Thoughts on the History Web

While the web has come of age over the past 4 or 5 years, it seems that many historians and curators are still unsure about what to do with it. Back in 1996, a website with visible text, reasonably-sized images and quality content superimposed on a sane and non-flashy background was a work of genius. Today, the quality scholarly content is still out there, but its creators are tearing their hair out worrying about web 2.0, attracting and holding audiences.

As in all things, purpose is key. Just because the web may be unfamiliar, that is not an excuse to throw critical thought out the window. It's not scary; it's just a new way to reach different audiences. If you are embarking on a new website or updating an old one, ask yourself, who do you want to serve? You need to answer this question first before you can calmly determine how best to attract them.

If your audience is scholarly, then don't feel you need to pretend it is not. I've been amazed at the lack of online humanities journals that engage the capabilities of the web. Even the Journal of the Oral History Society does not employ a format in which audio excerpts can be added to text. This would be an excellent feature to pursue online.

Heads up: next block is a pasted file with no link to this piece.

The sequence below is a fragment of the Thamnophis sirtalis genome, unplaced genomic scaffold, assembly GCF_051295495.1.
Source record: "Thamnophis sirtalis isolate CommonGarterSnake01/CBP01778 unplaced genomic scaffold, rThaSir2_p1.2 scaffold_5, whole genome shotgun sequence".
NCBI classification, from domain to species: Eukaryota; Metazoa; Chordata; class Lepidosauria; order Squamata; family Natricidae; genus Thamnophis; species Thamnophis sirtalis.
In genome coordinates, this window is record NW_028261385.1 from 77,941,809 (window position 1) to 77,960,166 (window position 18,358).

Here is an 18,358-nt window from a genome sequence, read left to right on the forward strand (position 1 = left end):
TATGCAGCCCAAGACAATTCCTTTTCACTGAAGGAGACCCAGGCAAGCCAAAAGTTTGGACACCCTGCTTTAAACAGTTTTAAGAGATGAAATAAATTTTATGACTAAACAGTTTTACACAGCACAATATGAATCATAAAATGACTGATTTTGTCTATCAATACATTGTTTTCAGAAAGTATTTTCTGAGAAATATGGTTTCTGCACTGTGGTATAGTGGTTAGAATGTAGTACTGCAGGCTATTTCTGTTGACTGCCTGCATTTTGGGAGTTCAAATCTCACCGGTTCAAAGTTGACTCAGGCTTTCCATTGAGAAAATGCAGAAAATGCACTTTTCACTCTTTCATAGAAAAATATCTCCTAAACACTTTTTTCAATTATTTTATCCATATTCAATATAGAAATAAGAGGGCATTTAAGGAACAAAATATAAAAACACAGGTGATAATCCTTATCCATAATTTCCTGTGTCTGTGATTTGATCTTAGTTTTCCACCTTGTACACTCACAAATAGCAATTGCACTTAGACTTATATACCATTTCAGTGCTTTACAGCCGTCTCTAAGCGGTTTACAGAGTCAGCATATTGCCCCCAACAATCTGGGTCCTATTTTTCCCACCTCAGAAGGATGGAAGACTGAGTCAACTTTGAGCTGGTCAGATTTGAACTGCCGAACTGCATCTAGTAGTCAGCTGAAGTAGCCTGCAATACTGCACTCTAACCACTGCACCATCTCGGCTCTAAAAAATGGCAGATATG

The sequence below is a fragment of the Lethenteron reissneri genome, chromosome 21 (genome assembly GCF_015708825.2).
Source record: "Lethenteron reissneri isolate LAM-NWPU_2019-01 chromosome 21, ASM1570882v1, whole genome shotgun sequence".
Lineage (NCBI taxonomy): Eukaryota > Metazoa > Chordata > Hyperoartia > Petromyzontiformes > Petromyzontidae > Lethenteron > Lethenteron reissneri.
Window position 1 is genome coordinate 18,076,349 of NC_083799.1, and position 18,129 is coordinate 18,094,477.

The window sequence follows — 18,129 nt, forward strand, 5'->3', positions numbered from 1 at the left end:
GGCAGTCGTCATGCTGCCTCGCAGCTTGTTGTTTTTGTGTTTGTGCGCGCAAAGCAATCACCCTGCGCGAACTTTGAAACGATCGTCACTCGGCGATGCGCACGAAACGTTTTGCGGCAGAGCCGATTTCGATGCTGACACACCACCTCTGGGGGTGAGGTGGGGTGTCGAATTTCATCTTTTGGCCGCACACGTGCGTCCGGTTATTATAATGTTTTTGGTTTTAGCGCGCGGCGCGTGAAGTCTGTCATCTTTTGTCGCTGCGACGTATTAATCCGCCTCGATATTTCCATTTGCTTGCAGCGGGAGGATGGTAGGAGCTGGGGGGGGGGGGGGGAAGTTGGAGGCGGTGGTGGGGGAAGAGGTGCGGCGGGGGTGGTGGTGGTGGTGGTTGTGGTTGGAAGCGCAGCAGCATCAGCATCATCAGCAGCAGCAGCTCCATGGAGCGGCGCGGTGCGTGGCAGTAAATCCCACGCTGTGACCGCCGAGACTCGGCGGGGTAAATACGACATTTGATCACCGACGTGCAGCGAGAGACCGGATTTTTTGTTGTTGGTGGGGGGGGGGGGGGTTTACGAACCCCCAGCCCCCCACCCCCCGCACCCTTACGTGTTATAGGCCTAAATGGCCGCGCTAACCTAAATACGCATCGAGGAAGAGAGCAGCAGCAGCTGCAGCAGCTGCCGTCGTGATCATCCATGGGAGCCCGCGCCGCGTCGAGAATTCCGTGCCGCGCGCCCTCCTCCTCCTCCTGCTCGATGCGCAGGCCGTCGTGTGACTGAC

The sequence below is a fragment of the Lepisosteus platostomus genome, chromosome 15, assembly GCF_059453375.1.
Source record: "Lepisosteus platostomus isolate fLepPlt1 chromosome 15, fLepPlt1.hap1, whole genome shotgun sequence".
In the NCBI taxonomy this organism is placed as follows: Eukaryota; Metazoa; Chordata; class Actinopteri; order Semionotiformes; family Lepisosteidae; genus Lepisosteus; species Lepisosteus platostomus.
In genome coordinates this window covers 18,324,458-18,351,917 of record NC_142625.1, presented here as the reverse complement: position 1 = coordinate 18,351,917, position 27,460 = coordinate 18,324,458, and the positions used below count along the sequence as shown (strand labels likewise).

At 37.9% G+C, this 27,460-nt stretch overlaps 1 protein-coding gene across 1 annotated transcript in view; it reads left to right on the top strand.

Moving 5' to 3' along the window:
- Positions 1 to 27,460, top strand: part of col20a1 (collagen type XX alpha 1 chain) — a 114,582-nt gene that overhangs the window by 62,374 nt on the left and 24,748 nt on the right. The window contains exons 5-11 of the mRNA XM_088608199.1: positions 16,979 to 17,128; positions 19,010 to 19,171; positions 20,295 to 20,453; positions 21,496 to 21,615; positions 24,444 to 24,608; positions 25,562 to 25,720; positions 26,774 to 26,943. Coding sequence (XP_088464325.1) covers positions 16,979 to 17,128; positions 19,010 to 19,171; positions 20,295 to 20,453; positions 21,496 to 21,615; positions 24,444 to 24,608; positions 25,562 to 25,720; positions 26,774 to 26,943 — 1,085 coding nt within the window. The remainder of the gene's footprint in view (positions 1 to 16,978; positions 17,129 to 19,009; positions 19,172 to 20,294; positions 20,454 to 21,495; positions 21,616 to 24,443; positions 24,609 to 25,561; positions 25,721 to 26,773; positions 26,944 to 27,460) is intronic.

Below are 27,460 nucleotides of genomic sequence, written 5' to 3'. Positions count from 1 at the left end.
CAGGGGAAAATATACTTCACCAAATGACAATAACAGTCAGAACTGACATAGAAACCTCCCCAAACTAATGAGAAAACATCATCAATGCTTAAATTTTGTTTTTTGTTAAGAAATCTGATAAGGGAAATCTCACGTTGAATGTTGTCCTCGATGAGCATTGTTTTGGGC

Graduate students struggle daily with the creation of "web exhibits." Unsure whether they are attempting to engage a scholarly or general audience, they agonize over text and images, tone and volume. The web offers something museums have long dreamed about and struggled to create: layers.

Don't despair and lock away your scholarly text. Just connect it through layers to your visitors' first impression of the site. If you want a casual visitor to stop and stay, snag her with a slide-show of click-able images. If you want to know more, go here! Even more? Go here!

Don't be afraid of connecting your site to something in another information dimension. Here's a scholarly paper. Here is the blog to go with it.

The internet is about creating communities. There's no reason to believe that suddenly all communities are the same. Just know who you're looking for and direct them to different experiences of your content.

Because no post would be right without examples, consider the excellent Lost Museum. Here is a site that can be experienced by casual users with a rich online environment to explore. Students can use clues in the exhibit to solve a mystery related to the history of the burning of P.T. Barnum's American Museum. Teacher's can use essays posted in the classroom to teach using the primary sources cataloged in the archive. There's a hook, and then there's layers of true quality content below.